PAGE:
Any company can pay lip service to safety, but the ones that actually prioritize it are rewarded with stellar safety records, great reputations and low experience modification rates (EMR). So how do you make the jump from lip service to a robust safety program that can reduce workplace injuries?
When getting buy-in for their safety programs from leadership, one of the biggest roadblocks faced by EHS managers is demonstrating the true costs associated with workplace injuries. Everyone knows the direct costs associated with workplace injuries — lost wages, medical costs, fines, lawsuits, etc. — because they are immediately apparent and can be easily tied to a specific incident. Unfortunately, these direct costs are just the tip of the iceberg, as there are many other indirect costs that are less visible and less easily attributed to any specific injury or incident, but that nonetheless represent a huge drain on resources, at times even more so than the direct costs.
For safety initiatives to be taken seriously, EHS managers need to show decision-makers that spending money on a safety program isn’t a drain on resources — far from it, it’s a long-term investment. True across all industries involved in large construction, utilities and engineering projects, what you spend in safety programs to avoid incidents will always be less than what those incidents actually cost you. Let’s look at some of the hidden costs that make up the total price of workplace injuries.
Hiring costs. If a worker is injured and needs to remove themselves from active duty, you may have no choice but to hire a new person. Whether temporary or permanent, finding and hiring a replacement eats up the time of everyone involved in that process. And the more skills associated with the role of the injured person, the harder it will be to find the right hire, so the cost of obtaining a replacement will be higher.
Training costs. Whether you’re using someone already on your team or hiring a replacement for your injured worker, you still need to invest time from both a trainer and the worker to get them up to speed on the assigned task. The cost is likely to be higher if the skills needed in the injured person’s job are more specialized and/or if it’s a new hire, multiplying what you’ve already spent during the hiring process itself.
Overtime costs. When a worker is sidelined for a long period, someone else has to step up to take their place and get the job done. This often involves a hefty dose of overtime to make up for the lost work and time after the initial injury. So instead of paying the usual wage for someone to complete the task, you’re now paying out an overtime premium for the same work to be performed.
Lost productivity. Outside of the productivity lost to thoroughly investigate the incident — interrupting workers to get their insights, collecting incident data, and reporting the findings to leadership — it is unlikely that a replacement will have the same speed and accuracy as a specialized worker being replaced. Whether the replacement requires more training or continual oversight, stops more frequently to get the job right, or loses more time because of increased inspection and rework, productivity is potentially lost along several vectors.
Delays and unhappy clients. If companies don’t take safety seriously, then delays to the delivery schedule because of workplace injuries — with all the time spent hiring, training, and doing rework — become par for the course. When your company shrugs off injuries, not only are clients left frustrated and unhappy by delays, but it makes your organization appear unprofessional and untrustworthy. Those clients are much less likely to become repeat business or to recommend your company.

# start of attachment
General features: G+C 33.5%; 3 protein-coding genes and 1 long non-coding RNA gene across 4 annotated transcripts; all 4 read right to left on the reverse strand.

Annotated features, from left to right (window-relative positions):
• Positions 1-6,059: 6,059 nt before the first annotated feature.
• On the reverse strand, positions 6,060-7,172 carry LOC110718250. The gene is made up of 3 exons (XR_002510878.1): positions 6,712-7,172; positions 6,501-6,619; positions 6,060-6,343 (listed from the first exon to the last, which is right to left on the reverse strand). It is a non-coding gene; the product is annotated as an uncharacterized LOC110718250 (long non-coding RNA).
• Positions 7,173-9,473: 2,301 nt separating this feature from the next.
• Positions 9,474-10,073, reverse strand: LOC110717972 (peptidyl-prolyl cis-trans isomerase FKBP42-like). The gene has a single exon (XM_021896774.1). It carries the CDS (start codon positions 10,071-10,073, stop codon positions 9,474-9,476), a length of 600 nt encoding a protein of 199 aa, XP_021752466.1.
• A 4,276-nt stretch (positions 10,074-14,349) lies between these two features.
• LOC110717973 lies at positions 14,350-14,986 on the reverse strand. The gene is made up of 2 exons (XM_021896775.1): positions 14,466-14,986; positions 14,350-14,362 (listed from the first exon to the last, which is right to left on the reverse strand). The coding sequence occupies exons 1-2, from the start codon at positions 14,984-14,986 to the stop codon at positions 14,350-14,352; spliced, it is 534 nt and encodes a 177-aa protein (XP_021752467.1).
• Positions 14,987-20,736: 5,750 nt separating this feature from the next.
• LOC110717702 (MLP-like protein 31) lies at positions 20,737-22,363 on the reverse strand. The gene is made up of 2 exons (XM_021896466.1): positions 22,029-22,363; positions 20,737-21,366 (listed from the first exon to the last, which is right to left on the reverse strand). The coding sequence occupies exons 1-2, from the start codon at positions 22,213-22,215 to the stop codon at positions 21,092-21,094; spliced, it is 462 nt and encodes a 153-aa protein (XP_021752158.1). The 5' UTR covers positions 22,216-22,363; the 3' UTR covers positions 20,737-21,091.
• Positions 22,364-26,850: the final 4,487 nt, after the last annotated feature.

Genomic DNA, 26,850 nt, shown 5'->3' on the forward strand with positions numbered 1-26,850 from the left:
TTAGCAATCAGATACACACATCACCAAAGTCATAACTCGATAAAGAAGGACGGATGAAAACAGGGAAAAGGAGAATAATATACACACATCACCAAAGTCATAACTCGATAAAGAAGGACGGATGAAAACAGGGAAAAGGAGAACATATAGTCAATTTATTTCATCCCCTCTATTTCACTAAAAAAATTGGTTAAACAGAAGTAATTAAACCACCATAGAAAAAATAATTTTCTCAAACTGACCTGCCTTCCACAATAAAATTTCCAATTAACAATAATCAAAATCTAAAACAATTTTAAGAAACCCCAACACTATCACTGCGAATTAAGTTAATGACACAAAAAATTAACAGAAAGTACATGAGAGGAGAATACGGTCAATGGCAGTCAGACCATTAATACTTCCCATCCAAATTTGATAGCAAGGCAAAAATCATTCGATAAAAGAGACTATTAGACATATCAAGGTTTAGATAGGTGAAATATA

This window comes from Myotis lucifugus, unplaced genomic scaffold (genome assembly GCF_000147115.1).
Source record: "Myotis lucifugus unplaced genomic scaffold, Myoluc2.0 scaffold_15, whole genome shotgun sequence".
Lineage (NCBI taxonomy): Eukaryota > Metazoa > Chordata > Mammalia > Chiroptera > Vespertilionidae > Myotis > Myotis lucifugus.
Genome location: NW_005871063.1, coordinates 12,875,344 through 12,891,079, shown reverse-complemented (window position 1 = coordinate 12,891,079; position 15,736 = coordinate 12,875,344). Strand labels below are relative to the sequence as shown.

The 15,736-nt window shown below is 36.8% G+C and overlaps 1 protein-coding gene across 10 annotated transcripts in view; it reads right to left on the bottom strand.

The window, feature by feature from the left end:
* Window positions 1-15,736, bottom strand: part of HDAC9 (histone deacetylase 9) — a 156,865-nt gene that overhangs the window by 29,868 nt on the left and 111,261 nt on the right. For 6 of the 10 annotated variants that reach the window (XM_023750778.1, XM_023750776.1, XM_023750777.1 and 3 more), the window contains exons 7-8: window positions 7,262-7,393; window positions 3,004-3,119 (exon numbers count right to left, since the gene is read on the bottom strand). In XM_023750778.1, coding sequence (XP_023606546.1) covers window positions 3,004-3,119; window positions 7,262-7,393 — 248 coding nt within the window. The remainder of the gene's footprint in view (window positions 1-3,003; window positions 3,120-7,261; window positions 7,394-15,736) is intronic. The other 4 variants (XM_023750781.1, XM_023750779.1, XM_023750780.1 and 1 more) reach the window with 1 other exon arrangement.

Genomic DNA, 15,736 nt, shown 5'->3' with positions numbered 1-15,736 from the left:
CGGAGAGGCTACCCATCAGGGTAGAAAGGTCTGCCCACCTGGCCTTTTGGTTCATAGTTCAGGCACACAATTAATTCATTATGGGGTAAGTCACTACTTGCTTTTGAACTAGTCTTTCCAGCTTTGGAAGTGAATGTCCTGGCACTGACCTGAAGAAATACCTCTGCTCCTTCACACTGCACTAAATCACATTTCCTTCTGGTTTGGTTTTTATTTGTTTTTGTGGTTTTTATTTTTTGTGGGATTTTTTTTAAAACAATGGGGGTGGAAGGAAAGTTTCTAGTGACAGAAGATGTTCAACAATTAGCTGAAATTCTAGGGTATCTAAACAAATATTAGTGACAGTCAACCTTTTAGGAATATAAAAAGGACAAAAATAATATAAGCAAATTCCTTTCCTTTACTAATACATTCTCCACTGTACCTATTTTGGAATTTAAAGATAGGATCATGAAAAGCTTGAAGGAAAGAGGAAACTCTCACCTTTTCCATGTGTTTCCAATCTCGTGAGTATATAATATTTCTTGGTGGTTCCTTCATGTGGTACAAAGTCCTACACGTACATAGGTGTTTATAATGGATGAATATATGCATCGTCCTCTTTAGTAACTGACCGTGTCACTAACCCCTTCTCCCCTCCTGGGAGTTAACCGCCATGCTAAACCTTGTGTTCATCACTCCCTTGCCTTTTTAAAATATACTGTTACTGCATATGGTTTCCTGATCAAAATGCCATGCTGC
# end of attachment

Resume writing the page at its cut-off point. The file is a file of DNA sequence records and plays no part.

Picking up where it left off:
Increased EMR. The cost isn’t apparent immediately, but workplace injuries will likely increase your company’s ex-mod rating. With this comes, of course, higher insurance premiums that not only make operational costs higher each year, but also negatively affect your company’s ability to win future contracts; clients are more inclined to tender contracts to those who have demonstrably invested in an effective safety program that has kept their EMR lower.
Damage to reputation. Word travels fast and there is definitely such a thing as bad press when it comes to safety, especially now that online user reviews are visible to all. With a history of workplace injuries, your company will quickly develop a bad reputation. This can directly impact how potential employees, the surrounding industry, future clients and even shareholders come to view your company.
Reduce workplace injury and the associated costs
Convincing leadership that safety needs to be taken seriously is no easy task, and as long as many of these costs remain hidden, management won’t see a problem unless it is explicitly tied to the company’s bottom line. Until then, safety initiatives proposed by safety personnel may fall on deaf ears.
Being able to understand and communicate the hidden costs of workplace injuries is critical to getting the support you need from leadership to invest in a robust safety program.
With a no-code platform like Fulcrum, you can quickly build and deploy mobile apps to your teams to conduct safety inspections and collect and share on-site data that helps speed up hazard remediation to prevent injuries. Fulcrum enables you to create and customize digital checklists, collect and share rich data in real time, kick off automated workflows, and easily access documentation to show clients, insurers, and other stakeholders the steps you’re taking to protect your workforce.
Arming your mobile workforce with apps that enable them to easily identify and report workplace hazards, everyone can work together to prevent injuries from even happening in the first place.
Interested to learn more ways to reduce incidents and improve your reputation? Download the guide, 6 Ways to Lower Your EMR.